wouldn't want to read about that," he
said. Yet, Sanders does admit that he
wants to get married some day and have
five kids. He also said, "I think that
pornography is tasteless." He also
laughed. "It's the same music every
time. I know 'cause I've heard it before
in other people's rooms as I walk by the
door." Looking faintly like Warren G,
Sanders describes himself as "slim, yet
muscular. I'm just hiding it seductively."
As for his opinions ofthe University,
there are two major concerns Sanders
has. His first problem (as with most
students) is with the Financial Aid Of

See SANDERS, Page 12B

Jerry Garcia's death leaves fans without a hero.

The end is stranger than the long,

Looking back at the signs, you can
almost see it coming. Fans struck by
lightening in June. Riots at the Deer
Creek show in July. A downward spiral
had definitely begun for the Grateful
Dead. The end of the golden road fi-
nally came in August when lead singer
Jerry Garcia died unexpectedly at the
age of 53.
Garcia's death not only marked the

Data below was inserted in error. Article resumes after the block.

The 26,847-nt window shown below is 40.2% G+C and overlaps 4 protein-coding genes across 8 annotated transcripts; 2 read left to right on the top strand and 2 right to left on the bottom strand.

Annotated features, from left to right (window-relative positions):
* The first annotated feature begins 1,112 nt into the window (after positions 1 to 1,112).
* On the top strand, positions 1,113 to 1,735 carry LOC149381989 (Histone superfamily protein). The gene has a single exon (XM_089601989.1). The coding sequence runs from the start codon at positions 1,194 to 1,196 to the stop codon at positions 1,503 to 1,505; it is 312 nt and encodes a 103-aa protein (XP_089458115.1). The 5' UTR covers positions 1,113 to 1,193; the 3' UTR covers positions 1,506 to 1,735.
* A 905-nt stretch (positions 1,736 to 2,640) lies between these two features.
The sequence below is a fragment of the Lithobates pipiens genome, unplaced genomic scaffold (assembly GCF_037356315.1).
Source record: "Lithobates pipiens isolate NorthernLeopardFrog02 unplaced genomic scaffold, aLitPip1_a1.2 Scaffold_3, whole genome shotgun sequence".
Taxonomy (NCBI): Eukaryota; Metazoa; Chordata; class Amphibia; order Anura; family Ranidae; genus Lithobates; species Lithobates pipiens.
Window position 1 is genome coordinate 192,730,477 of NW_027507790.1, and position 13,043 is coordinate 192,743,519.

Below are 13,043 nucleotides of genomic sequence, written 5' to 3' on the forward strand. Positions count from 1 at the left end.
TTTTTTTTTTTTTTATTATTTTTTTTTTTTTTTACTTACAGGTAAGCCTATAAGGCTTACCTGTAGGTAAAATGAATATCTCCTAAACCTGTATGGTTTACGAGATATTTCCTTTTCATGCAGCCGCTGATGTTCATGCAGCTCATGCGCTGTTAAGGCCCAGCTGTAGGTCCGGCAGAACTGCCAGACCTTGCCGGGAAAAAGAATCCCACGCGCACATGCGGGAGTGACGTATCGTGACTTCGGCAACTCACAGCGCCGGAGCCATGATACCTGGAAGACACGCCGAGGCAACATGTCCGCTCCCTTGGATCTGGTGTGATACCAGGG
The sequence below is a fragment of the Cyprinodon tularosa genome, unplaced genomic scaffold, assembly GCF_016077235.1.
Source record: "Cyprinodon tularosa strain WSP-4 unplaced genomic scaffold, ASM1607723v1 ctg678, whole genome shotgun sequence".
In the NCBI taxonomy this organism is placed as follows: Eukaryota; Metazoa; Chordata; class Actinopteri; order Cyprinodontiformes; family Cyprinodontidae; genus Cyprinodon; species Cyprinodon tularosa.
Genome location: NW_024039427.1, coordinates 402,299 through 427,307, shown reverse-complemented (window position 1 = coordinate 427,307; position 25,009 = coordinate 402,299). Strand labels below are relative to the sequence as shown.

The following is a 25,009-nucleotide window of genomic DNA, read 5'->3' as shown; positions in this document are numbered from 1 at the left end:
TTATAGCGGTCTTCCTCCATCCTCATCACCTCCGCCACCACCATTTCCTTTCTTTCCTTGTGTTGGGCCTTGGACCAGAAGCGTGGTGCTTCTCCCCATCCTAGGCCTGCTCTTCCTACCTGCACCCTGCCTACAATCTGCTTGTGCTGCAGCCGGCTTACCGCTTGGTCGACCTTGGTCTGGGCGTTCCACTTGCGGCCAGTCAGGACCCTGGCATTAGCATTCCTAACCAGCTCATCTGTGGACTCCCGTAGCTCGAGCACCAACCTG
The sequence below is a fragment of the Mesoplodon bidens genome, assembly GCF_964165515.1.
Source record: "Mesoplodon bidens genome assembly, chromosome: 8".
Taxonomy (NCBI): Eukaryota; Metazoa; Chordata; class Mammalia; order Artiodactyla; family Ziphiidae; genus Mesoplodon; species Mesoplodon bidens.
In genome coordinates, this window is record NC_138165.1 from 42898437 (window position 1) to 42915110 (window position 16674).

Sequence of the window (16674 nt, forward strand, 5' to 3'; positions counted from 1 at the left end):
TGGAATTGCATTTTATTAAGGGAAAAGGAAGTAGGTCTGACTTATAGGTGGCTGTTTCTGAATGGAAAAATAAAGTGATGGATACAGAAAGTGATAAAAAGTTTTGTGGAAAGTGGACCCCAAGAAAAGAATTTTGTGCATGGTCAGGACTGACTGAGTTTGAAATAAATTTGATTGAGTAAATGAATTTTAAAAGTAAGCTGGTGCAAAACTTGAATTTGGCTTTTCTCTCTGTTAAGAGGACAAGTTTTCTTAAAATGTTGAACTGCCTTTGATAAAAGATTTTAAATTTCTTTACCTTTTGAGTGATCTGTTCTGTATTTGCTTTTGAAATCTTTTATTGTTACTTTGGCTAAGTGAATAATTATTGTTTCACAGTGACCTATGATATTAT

end ofthe quintessential acid-rock band,
it also left thousands of fans confused,
shocked and unsure where to turn. Over
the 30 years the band played, they drew'
in a particularly close-knit following.
The "Dead Heads" may have originally
begun as a similar entity to the "group-
ies" that follow many popular bands
from show to show. Over time, how-
ever, their following grew into some-
thing much deeper. It became a counter
culture. A way of life. A family.
"The Official Book of the Dead
Heads" by Paul and Jonas Grushkin and
Cynthia Bassett, with a preface by Jerry
Garcia, is the family album of the Dead

Head counter culture. The 200 plus
page book includes tour schedules, in-
terviews, and information about the
band itself, but the primary purpose is
to tell the tale of the fans. Even Garcia
himself uses the preface to acknowl-